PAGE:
Life is Beautiful Festival organizers posed a challenge to lighting designer Rob Ross in the run up to the 2019 event in Las Vegas – get more attendees to use an alleyway corridor to travel between stages instead of the over-packed main street thoroughfare. Ross succeeded with a 450-ft long, immersive environment that featured alluring lighting effects from Elation Professional Proteus series luminaires.
Getting festivalgoers to use an alternate path however was no small task as the main street between the festival’s main stage and ancillary stages was lined with vendors and art installations, which naturally attracts people, and besides, the alleyway was a longer route, uninteresting and somewhat dimly lit.
“The festival came to us and asked us to make the alleyway feel cool and more exciting so people would want to walk that way instead of along the overcrowded street,” explains Ross, head of Rob Ross Design, a national full service lighting design and production company that handled site and VIP lighting for the 3-day festival as well as the art install project. “They were wonderful and gave us an open invitation to basically do whatever we wanted as long as we came up with something extraordinary that people would be attracted to.”
Life is Beautiful took over Downtown Las Vegas from September 20–22 and featured headline acts Black Keys, Post Malone, Billie Eilish, Portugal. The Man and Chance the Rapper. But the festival is much more than music. Also promoted as a culinary, art and learning festival, it focuses on uniting people around artistic experiences ranging from music to art and interactive exhibits, which provide a colorful, eclectic background for an urban setting under revitalization.
Ross worked with New York composer Elisheba Ittoop to create a unique 10-minute soundscape, which was programmed to work with 66 Proteus Beam™ and 34 Proteus Hybrid™ luminaires. All lighting design and programming cameo was through Rob Ross Design. The Design Oasis of Davie, FL, provided the lighting equipment for the project.
The installation consisted of ten arch trusses approximately 45 feet apart from each other along the alley’s 450-ft length. Each truss housed nine Proteus lights – Beams in the middle and Hybrids on the edges for gobo projection – along with a pair of haze machines. The 10-minute show looped continuously so the effect was of one never-ending light show with each truss having its own 1-minute theme for a 10-minute walk through the alley.
People’s reaction to and interaction with the light installation was varied, Ross said, but always positive, interactive and stimulating. “It was interesting to watch people,” he said. “Some people stopped and watched the show while others walked on through. One of the fun moments was where we had light beams shooting straight across horizontally and people would limbo underneath them. Others would pretend they were lasers and step over one or under another. Some people would naturally, without even thinking about it, walk right toward a light beam and then step to the side or around it as if it was a solid column.” Many people of course also danced through the alley. “For us it was a real fun toy to play with and it was the same for the festival guests.”
One of the designer’s favorite looks was when all the Proteus lights shot beams up into the sky in all white and then swung through to the backside of the alley. “For me that’s the most powerful moment. You could see them from all over the site. People across the festival would see 90 beams all at once and wonder where they were coming from.” A crosshatch look was another of his favorites with guests moving in and around the lights.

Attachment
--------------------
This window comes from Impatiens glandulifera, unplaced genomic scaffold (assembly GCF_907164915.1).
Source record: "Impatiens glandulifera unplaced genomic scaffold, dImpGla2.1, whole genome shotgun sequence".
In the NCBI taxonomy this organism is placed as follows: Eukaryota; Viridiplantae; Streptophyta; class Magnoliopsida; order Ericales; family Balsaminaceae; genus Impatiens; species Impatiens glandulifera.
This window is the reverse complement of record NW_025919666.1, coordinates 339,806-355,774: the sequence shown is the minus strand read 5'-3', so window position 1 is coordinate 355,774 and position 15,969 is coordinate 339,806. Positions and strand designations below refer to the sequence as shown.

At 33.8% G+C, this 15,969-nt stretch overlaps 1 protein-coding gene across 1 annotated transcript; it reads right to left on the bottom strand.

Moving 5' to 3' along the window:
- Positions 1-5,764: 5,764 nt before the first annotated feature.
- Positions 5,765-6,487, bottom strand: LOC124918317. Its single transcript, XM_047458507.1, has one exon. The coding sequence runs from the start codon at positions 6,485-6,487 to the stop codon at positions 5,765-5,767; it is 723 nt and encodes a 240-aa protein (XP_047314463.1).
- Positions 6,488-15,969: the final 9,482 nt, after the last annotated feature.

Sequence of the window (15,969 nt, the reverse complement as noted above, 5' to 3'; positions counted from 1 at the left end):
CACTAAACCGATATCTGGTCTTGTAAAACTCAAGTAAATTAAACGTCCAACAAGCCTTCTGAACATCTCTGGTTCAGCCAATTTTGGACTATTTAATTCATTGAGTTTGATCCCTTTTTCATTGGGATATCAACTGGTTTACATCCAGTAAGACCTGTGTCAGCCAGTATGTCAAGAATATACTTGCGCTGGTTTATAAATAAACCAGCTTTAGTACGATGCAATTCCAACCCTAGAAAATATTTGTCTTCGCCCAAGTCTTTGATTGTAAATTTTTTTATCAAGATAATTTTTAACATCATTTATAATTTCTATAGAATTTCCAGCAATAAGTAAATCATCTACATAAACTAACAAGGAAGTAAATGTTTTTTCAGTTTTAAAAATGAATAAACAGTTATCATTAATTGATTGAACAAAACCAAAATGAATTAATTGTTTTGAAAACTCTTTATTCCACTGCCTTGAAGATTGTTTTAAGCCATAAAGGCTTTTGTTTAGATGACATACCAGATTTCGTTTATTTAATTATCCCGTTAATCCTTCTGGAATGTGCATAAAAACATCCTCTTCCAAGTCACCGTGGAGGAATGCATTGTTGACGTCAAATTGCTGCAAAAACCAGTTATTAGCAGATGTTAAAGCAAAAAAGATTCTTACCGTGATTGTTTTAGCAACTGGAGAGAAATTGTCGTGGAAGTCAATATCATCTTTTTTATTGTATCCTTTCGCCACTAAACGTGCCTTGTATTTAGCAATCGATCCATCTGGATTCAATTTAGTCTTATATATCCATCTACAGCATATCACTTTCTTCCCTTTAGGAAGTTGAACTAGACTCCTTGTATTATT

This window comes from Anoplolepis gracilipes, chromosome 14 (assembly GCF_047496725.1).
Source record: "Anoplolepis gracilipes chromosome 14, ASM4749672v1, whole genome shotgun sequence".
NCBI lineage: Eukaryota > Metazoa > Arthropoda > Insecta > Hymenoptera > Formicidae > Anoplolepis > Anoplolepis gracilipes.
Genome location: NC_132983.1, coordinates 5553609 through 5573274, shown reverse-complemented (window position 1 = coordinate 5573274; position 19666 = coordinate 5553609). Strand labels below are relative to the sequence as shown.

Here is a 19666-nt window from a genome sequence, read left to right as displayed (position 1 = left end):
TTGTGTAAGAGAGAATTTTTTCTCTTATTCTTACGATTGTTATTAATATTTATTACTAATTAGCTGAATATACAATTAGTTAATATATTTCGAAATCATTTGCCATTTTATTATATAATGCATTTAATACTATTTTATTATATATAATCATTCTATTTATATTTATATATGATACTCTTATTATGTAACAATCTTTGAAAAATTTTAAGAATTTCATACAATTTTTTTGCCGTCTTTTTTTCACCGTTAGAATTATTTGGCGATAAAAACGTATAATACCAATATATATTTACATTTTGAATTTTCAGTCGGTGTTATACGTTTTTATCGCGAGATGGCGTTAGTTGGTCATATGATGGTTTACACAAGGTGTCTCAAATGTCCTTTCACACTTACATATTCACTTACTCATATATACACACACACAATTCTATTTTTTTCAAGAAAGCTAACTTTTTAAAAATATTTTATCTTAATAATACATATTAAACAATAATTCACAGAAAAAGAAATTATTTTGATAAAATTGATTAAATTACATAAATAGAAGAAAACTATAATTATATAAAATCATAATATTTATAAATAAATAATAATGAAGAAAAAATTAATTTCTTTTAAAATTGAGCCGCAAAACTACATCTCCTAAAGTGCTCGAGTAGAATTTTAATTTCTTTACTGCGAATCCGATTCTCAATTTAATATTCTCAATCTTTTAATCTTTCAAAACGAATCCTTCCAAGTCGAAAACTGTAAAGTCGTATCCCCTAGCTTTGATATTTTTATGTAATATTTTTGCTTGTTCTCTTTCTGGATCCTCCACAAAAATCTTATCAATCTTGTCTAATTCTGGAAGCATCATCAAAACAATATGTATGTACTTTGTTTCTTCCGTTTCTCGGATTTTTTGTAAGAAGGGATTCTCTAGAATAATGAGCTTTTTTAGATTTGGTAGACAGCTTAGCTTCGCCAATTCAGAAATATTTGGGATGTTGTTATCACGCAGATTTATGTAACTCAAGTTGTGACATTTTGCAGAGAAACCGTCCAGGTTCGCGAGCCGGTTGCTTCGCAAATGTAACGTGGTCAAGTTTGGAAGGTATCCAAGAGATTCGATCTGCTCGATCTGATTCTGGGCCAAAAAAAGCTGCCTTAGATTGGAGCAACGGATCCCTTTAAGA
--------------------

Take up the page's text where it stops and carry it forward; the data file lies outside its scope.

Although Ross employed the Proteus’ full FX package in creating the variety of looks, the designer was most struck by the sheer power of the luminaires. He commented, “What I was really impressed with was the quality of the beam and the brightness of it,” he said. “Beam fixtures have come a long way and this is a good example of that. They really cut through the Vegas sky, which is a challenge, as there is a lot of ambient light. The ability of them to cut through the sky was huge.”
With rain seldom falling in Las Vegas one might wonder about the need for an IP65 weatherproof light but for Ross there was no question. “The IP65 rating was actually the leading factor in choosing the Proteus fixtures,” he says. “Even though it rarely rains in Vegas I wasn’t going to put 100 moving lights exposed on truss without some type of protection! You just never know.”
The alleyway light installation was a popular addition to the festival that both dazzled and added value for festival guests. “People are craving this type of light/art installation moment. It’s a whole other event space essentially, a whole other activation,” Ross said, adding that it was inspired by events like the former Day for Night art and music festival in Houston. “These types of light art installations rarely exist and are still very special at this point.” The other thing Ross says it gave was an Instagram-able experience where people could take pictures and instantly share.
The designer says it was great to work with The Design Oasis on the project, a rental house that he often works with on outdoor events because of their excellent support and the fact that they own a lot of IP65 equipment. He sums up, “We had a lot of fun with this project. The goal of the lighting installation was to increase traffic to this less trafficked area of the festival and we did that. It worked out amazingly well.”